‘The Artist with his Wife Margaret and Eldest Daughter Mary,’ circa 1748.

‘I am sick of portraits and wish very much to take up my viola da gamba and walk off to some sweet village where I can paint landscapes and enjoy the fag end of life in quietness and ease,” so complained 18th century British artist Thomas Gainsborough.

The disgruntled yet family-loving artist is the subject of the Princeton University Art Museum’s “Gainsborough’s Family Album,” developed by the National Portrait Gallery in London and on view in Princeton through June 9. An opening reception and related talk take place Saturday, February 23, at 5 p.m.

“Gainsborough was one of 18th-century Britain’s most successful portraitists, but he paid a high price for his popularity,” notes exhibition curator David H. Solkin. “His private correspondence makes it clear that he chafed under the tyranny of his vain and wealthy sitters, whose incessant demands he blamed for stifling his creating as an artist and demeaning his dignity as a gentleman. He also lamented that the need to earn his living from catering to an endless parade of ‘damned faces’ prevented him from pursuing his devotion to landscape, the branch of art he most loved but that sadly did not pay. Yet despite these feeling of profound frustration, Gainsborough nonetheless found the time, the energy, and (perhaps most surprisingly) the desire to paint and draw more portraits of his family members than any other artist of his or any earlier period is known to have produced — nearly 50 likenesses in total.”

Gainsborough is the creator of the famous 1779 painting “The Blue Boy,” and his place in history is reflected by a National Gallery overview that calls him the “leading portrait painter in England in the later 18th century. The feathery brushwork of his mature work and rich sense of color contribute to the enduring popularity of his portraits. Unlike (his chief rival) Joshua Reynolds, he avoids references to Italian Renaissance art or the antique, and shows his sitters in fashionable contemporary dress. He was a founding member of the Royal Academy, though he later quarreled with it over the hanging of his pictures. He became a favorite painter of George III and his family.”

It is an impressive accomplishment for the fifth son of a cloth merchant and purveyor of burial shrouds. Here are some details: Gainsborough was born in 1727 in Suffolk, apprenticed at the age of 13 to a London silversmith, taught by a French book illustrator, and established his own London studio by 1745. Over the next six years he married Margaret Burr and opened a studio in the popular and expanding city of Bath. Then in 1774 he moved to London and established a fashionable and successful portrait studio.

A lively letter writer, he was known in his time as a highly strung personality — one a recent critic summed up as “eccentric, outspoken, and capable of temper tantrums.” Prominent 18th-century actor, playwright, and client David Garrick said Gainsborough’s “cranium is so crammed with genius of every kind that it is in danger of bursting on you like a steam engine overcharged.”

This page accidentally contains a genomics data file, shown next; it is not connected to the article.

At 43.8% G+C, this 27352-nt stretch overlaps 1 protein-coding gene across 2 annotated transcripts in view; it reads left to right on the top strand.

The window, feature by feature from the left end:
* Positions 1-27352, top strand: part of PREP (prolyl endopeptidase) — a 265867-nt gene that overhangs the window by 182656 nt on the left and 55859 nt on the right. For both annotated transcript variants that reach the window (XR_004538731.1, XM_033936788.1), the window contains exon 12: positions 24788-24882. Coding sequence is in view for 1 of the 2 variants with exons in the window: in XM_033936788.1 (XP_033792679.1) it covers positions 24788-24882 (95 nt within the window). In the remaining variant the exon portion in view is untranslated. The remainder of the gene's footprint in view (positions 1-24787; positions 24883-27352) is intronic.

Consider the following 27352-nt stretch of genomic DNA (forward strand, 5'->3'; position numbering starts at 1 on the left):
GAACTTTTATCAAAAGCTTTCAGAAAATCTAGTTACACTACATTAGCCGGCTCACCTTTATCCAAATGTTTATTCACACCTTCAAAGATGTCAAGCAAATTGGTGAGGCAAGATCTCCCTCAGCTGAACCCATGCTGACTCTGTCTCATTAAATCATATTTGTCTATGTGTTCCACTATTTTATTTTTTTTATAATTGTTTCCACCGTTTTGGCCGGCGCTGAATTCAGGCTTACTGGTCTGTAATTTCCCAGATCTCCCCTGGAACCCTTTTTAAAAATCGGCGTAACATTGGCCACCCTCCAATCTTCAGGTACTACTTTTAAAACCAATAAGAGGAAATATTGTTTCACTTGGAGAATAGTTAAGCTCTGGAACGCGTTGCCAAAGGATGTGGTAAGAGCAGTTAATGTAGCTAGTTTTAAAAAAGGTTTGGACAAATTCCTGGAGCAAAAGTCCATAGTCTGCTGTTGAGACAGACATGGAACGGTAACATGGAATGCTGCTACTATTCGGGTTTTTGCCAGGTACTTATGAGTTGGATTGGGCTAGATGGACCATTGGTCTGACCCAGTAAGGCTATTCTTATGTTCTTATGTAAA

Yet art must have mitigated the angst and, as National Portrait Gallery director Nicholas Cullinan says, this “exhibition juxtaposes some of the artist’s best loved works of art with little known and rarely seen portraits. Proposing a new way of considering Gainsborough, it tells the story of a provincial artist’s rise to metropolitan fame and fortune as part of a wider kinship network of blood relations, in-laws, and friends, comprising amongst others, an artist, his wife and business manager, their daughters, an artist assistant, a clothes merchant turned postmaster, a milliner, and a carpenter; what makes this ensemble particularly remarkable is they depict an ordinary family at a time when portraiture was almost exclusively confined to the rich, the famous, and the upper classes.”

“It’s exhilarating just for the way he manipulates paint,” the Evening Standard’s Matthew Collings wrote about Gainsborough during its London exhibition. “The faces of the people he knew and saw all the time, their clothing, particular fabrics and shiny buttons, the people’s hair and eyelashes and eyebrows, and their serious or smiling expressions — all this emerges from brushstrokes that are full of independent liveliness.”

Collings also points out that each of the works has “a subtle drama to how he presents people” by using stagey settings that include clouds, foliage, or “nothing but shadows on a wall.”

Collings adds, “The eye registers this easy flow with pleasure without the mind being fully conscious of what’s causing it, just as most of the painting was done by Gainsborough without a full awareness of exactly where his brush was going. He kept everything loose, working with long-handled brushes and very liquid paint, only clinching the illusion of reality here and there in the final stages with deft touches done with small brushes. Even these focus points are abstract scrawls in miniature when you look at them close-to. This is to learn the great lesson of Gainsborough appreciation: that the paint surface is always on the move.”

Gainsborough’s Family Album, Princeton University Art Museum, Princeton campus. Through June 9, Tuesdays, Wednesdays, Fridays, and Saturdays, 10 a.m. to 5 p.m., Sundays, noon to 5 p.m., and Thursdays 10 a.m. to 9 p.m.

Related programs include the opening reception and talk, Saturday, February 23, 5 p.m. The Princeton Singers concert exploring British choral music from the Renaissance to the 21st century, including the Byrd Mass for Four Voices, 5:30 p.m. and again at 8 p.m., $15. And the Princeton Symphony Orchestra’s intimate night of “Gainsborough’s Circle of Composer Friends” and a reception at the art museum, March 6, 5:30 p.m. and 8 p.m. $30. 609-258-3788 or artmuseum.princeton.edu.

Facebook Comments